Colorado National Monument Association

Winter 2022 Newsletter

Executive Directors Message

CNMA Members,

I’m consistently overtaken with gratitude in my daily life. I’ll spare ya’ll the long list, but I will mention nature, my job and my community are at the top of my list.

Most of us live in the Grand Valley where most days the sun is shining. There’s also public land surrounding us - whether we want to cross country ski, hike, bike, or simply sit and breathe - we have the ease and accessibility that few places can match.

My drives to work aren’t bumper to bumper, but instead feature bighorn sheep and friendly cyclists. This is my kind of traffic! Then I arrive at work where National Park Service (NPS) employees and Colorado National Monument Association (CNMA) employees are working hand-in-hand to help preserve a very special place. We also work to allow opportunities for engagement and inspiration for visitors and locals while they travel through these stunning red rock canyons.

Everyone working in the monument is grateful for our community and our members.

There is so much that could not happen without the support of so many. We are 350 CNMA members strong which brings in roughly $30,000 each year, but beyond the money, you all have helped with seasonal NPS housing, supplying volunteer hours for numerous programs and so much more. We’re so thankful for all of you!

There’s also the support from local businesses as well as the Rotary Club of Grand Junction and the Rotary Club of Fruita. Our community is incredible and I feel lucky every day to live here.

Foundations are also instrumental to our success. Through the facilitation of the Western Colorado Community Foundation we received a generous grant from the Dave and Mary Wood Fund. This grant funds a strategic marketing initiative which includes a new website. We can’t wait to share our new website with you when it’s finished early next year.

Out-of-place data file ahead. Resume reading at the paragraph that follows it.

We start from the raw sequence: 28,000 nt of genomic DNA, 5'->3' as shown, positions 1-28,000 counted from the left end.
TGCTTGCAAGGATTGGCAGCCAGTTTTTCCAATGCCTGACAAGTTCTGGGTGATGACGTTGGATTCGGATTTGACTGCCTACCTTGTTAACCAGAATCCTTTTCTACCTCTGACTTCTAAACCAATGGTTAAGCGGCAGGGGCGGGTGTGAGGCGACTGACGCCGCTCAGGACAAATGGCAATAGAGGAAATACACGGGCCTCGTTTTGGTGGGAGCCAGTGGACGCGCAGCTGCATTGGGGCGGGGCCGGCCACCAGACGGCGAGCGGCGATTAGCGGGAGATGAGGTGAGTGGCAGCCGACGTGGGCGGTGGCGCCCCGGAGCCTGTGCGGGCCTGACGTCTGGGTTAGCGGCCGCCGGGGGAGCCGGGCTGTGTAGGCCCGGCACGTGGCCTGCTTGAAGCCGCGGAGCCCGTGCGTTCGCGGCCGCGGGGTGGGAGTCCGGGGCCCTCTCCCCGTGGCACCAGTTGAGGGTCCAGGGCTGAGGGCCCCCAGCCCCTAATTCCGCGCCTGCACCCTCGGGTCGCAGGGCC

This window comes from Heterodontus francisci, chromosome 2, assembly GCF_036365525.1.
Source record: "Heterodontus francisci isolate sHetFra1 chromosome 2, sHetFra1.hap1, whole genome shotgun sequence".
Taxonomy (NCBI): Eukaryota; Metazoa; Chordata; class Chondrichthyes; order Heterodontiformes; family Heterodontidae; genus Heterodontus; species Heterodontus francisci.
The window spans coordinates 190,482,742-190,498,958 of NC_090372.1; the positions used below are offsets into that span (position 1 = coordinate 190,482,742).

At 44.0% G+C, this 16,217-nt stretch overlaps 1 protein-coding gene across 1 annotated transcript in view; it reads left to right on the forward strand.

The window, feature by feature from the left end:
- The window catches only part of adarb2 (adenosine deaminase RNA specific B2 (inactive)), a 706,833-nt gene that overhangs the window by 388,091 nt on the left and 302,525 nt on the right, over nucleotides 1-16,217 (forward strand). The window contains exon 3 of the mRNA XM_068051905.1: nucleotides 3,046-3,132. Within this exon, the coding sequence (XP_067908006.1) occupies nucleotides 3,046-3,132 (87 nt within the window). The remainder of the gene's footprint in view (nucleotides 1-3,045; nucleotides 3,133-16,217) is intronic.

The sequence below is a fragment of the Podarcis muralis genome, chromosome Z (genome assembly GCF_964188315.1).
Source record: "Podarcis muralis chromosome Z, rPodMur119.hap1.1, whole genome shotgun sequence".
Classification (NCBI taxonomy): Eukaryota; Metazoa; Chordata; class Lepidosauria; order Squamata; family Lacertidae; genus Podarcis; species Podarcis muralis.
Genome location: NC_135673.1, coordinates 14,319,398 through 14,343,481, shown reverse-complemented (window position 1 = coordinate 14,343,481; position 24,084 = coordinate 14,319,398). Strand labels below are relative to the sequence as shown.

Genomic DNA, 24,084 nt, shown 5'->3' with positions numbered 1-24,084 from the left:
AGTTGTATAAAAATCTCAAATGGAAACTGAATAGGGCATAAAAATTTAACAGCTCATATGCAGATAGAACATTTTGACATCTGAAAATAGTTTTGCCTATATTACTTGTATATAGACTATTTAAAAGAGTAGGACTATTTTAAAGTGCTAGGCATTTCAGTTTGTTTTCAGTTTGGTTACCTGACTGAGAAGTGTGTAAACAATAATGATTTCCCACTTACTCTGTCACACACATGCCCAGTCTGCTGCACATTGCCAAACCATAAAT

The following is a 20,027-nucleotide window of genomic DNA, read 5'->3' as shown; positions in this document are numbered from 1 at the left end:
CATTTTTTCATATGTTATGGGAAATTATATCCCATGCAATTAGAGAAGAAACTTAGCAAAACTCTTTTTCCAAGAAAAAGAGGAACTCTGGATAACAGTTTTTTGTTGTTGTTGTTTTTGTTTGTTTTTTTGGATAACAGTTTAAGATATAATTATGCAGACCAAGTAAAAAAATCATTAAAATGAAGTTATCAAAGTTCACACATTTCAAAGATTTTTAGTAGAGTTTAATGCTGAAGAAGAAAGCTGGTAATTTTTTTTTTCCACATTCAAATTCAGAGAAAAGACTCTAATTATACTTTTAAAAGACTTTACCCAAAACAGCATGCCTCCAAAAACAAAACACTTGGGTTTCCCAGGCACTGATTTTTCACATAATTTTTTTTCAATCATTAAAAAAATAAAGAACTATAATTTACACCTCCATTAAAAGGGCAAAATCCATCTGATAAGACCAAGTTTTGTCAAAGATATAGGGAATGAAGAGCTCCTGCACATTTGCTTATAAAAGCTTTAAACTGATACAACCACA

All of this support means we can help build the capacity of Colorado National Monument and help many programs and projects. Here are a few ways we have provided aid to the monument in 2022:

- All supplies for the Junior Ranger Program

- An extra $71,000 to go toward the Saddlehorn Amphitheatre Project

- Field shirts for monument employees working out in the hot desert sun

- Support for educational materials

- Bus transportation for students to travel to the monument on field trips

- $33,700 to fund a year-long social trails internship

- Plus more! With the exception of our Saddlehorn Capital campaign, this is by far the

most we have ever given to the monument in direct aid!

Thanks for everyone who came to our CNMA annual member meeting. We want to also extend a big thanks to Eureka! for letting us use their amazing museum for the event and helping with logistics. We had fun celebrating a busy year with all of you.

To briefly re-cap, CNMA provided 20 free educational programs (Walks and Talks) and we participated in the Preserve America Youth Summit, Tour of the Moon, the Monument and Canyons Plein Air Invitational, farmer’s markets, non-profit of the months for Hot Tomato, Pablo’s and Timberline (big thanks to these businesses), support at the visitor center and more!

We also are about to wrap up the second best year ever for bookstore sales! We are trailing right behind 2021’s huge, record-breaking sales with over $616,000 sales (gross) as of the end of November. With additional income from grants, art sales, donations and membership, we are currently over $795,000 for gross profit which is up by over $12,000 from our record-breaking 2021!

These big numbers mean we can continue to give the monument a large amount in financial aid in 2023. We continue to look for the best ways to support our beloved monument and ways to engage with the community.

Again, I’m so thankful for being able to support this amazing history and landscape, the staff that works hard to preserve it and the people that find respite and recreation on this piece of public land.

Thanks for being an integral part of this support. I’m very grateful for every one of you.

Happy holidays,

Johanna van Waveren

CNMA Co-Executive Director

Social Trails Update - December

by Ben Landolt


Example map of social trails that have been documented in the vicinity of Devils Kitchen, near the monument’s east entrance station.